Biblically, there’s only one right answer. Faced with that penetrating question, Peter replied, “You are the Christ, the son of the living God.” In response, Jesus made sure that only God received the credit for that realization, saying, “Blessed are you, Simon Barjona, because flesh and blood did not reveal this to you, but My Father who is in Heaven.” (Mat. 16:16-17)

That means that the only correct answer to the question, “Who is Jesus?” is the answer God reveals – “He is my Son. He is Christ. He is Lord.”

Of course, all of that begs the question, “Who do YOU say He is?”

Be careful. Your answer matters.

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Unitarianism Vs. Calvinism

Yesterday morning I made a passing comment concerning a college friend of mine’s involvement in the Unitarian Church. I also pointed out that the leading historic opponents to the tenets of Unitarian doctrine were Calvinists — you know, those people who emphasize things like sound doctrine and Biblical principles. I didn’t want to leave those comments dangling, so here’s the info for those who want to pursue it.

This introductory quote is from the Unitarian Universalist Congregation of Grand Traverse, Traverse City, Michigan:

William Ellery Channing (1780-1842) studied theology at Harvard. First, as minister in a Boston Congregational Church, he came to be known as “the apostle of Unitarianism.” He preferred to avoid abstruse points of doctrine, concentrating instead on morality, charity and Christian responsibilities. Denounced by the orthodox Calvinist periodical, “The Panoplist,” Channing issued several defenses of his position, the best-known being “Unitarian Christianity,” delivered at an ordination in Baltimore in 1819. In this famous speech he emphasized the unimportance of “the Trinity.”

You can see why a conflict would erupt between those who hold to the historic Christian doctrine of the Trinity and those who felt it was “unimportant.” And while “morality, charity and Christian responsibilities” are all fine and good, they should not be emphasized to the exclusion or subversion of salvation by grace through faith.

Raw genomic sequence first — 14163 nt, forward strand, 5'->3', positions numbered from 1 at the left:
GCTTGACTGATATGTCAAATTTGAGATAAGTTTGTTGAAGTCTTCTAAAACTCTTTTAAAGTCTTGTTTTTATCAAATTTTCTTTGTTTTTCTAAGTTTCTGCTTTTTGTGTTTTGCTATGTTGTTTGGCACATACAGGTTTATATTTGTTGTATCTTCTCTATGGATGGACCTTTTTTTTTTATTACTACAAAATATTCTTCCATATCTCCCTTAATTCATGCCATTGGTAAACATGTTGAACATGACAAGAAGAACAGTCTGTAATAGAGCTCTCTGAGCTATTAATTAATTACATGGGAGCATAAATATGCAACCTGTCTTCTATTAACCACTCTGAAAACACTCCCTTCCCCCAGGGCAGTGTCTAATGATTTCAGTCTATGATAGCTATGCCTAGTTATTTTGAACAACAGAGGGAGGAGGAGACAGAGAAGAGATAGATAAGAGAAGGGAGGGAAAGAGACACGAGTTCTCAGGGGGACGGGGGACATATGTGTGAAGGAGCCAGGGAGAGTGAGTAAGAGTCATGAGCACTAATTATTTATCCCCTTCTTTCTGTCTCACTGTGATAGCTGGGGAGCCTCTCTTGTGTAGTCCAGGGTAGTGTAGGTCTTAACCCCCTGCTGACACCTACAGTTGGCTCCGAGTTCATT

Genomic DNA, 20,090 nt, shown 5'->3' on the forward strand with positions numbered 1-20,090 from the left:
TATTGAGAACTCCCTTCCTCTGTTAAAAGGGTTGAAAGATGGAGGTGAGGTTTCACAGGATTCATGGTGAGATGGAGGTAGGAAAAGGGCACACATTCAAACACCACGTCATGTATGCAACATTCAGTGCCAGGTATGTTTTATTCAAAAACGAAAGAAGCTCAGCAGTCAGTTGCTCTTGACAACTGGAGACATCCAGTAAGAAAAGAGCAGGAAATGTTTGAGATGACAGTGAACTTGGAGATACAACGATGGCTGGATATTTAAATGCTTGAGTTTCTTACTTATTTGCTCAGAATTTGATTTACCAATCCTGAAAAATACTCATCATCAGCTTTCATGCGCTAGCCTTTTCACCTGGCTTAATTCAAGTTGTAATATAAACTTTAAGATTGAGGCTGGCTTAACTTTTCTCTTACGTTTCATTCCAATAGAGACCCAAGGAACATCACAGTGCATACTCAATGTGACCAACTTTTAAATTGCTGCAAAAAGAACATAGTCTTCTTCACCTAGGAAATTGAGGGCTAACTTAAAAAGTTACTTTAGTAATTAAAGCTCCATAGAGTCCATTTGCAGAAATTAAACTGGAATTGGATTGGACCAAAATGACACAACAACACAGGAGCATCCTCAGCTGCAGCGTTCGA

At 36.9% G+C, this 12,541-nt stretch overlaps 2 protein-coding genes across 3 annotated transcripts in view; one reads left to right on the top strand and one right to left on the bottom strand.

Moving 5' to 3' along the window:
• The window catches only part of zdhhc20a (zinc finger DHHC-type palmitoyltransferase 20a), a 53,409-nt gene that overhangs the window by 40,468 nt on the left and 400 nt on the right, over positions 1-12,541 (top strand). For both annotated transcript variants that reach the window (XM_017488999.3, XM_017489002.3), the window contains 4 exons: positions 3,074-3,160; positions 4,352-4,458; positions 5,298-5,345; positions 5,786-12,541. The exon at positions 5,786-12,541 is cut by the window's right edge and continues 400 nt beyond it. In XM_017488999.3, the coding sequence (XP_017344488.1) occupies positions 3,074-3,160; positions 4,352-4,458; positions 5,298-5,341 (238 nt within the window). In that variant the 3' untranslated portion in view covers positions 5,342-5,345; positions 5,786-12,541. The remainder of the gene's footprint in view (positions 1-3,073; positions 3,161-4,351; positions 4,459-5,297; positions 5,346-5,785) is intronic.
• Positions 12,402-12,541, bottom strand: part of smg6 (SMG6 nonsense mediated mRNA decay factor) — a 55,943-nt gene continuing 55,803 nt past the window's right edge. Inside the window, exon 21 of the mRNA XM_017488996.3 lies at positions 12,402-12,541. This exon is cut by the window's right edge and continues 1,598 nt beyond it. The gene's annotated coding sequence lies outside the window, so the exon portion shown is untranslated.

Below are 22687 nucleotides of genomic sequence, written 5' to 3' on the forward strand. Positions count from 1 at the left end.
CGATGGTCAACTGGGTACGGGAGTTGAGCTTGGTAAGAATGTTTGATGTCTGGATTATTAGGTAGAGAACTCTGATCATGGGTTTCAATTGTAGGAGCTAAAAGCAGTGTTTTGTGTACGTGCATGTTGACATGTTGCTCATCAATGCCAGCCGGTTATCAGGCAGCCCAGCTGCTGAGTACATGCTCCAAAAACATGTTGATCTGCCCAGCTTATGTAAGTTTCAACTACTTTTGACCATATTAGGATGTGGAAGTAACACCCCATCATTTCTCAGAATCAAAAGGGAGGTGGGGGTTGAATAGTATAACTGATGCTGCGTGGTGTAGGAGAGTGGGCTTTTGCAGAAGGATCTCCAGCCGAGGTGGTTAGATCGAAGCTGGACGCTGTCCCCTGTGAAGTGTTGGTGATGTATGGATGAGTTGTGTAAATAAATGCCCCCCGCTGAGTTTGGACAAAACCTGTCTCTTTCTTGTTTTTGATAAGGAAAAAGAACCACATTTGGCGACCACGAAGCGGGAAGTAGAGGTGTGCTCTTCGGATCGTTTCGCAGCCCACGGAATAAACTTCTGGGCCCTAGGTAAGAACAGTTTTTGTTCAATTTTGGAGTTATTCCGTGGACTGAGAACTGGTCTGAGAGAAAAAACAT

So, here’s my point: Today Calvinism is often marginalized or represented as a recent novelty. Those opponents who admit to its historicity often treat Calvinism like Christianity’s ugly step-child. But, the more you know about church history, the more you recognize the indelible stamp of the Reformers on all Protestant and Evangelical churches, contending for truth and standing against the errors and contortions of fringe theologies and heretical groups. Whatever else you may say about Calvinism, its history is rich with education, thoughtfulness, and devotion to the sacred value of God-breathed Scripture.

If you’d like to read the entire text of Channing’s “famous speech,” you can read it here:

Channing Speech

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Theology Matters

A few months ago, Smyrna A.M. — a local paper distributed free to every mailbox in the area — advertised that they were looking for a few local ministers to submit articles for possible publication. Always looking for an avenue to let people know about GCA, I began sending in occasional submissions and (at least so far) every one has shown up in the paper. Today my latest article was distributed.

I had originally titled this article “Theology Matters,” but the folk at the paper changed the title to something more eye-catching.  Thanks again to the editors at Smyrna A.M. for being willing to publish articles of substance from various local pastors and for allowing us another opportunity to spread the word about GCA.

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Wednesday, 10/10/07

The Message: Theology = education, not entertainment
By JIM McCLARTY For SMYRNA A.M.

I get a lot of e-mail. Due to the popularity of our Web site, I receive comments and observations from a wide range of denominations and countries. One of the most consistent themes emerging from my inbox is the general lack of doctrine and theology being taught in most churches. In its place, churches offer showmanship — clowns, puppets, lightshows, theatrical productions, surround-sound, smoke machines, rock bands, etc.

An elemental shift has occurred in the contemporary church. According to the Bible, although the followers of Christ are in the world, we are not to be of the world (John 17:14-16). We are called to reflect the principles and teaching of Christ, as salt and light in an otherwise decaying and dark environment. But, as church buildings and budgets have grown, churches have begun competing with the world over the disposable income people spend on entertainment. And in the process, doctrine and theology have suffered.

So, does that really matter? I mean, what’s the point of theology anyway? Is doctrine really that important?

The word “theology” is a contraction of two Greek words, meaning “words about God.” The Bible is full of such words. As you learn the Bible, you learn what God is like, how He thinks, how He acts, and what it takes to approach Him. It’s not enough to simply think about God. It matters what you think about God. Proper theology teaches you how to think about God properly.

In his epistles, the apostle Paul urged the church repeatedly to concentrate on “sound doctrine.” That means: solid teaching. They were not to merely imagine what Christ was like or what He taught. They were to devote themselves to the solid, provable teaching handed down to them by the apostles. Proper theology leads to proper Christianity.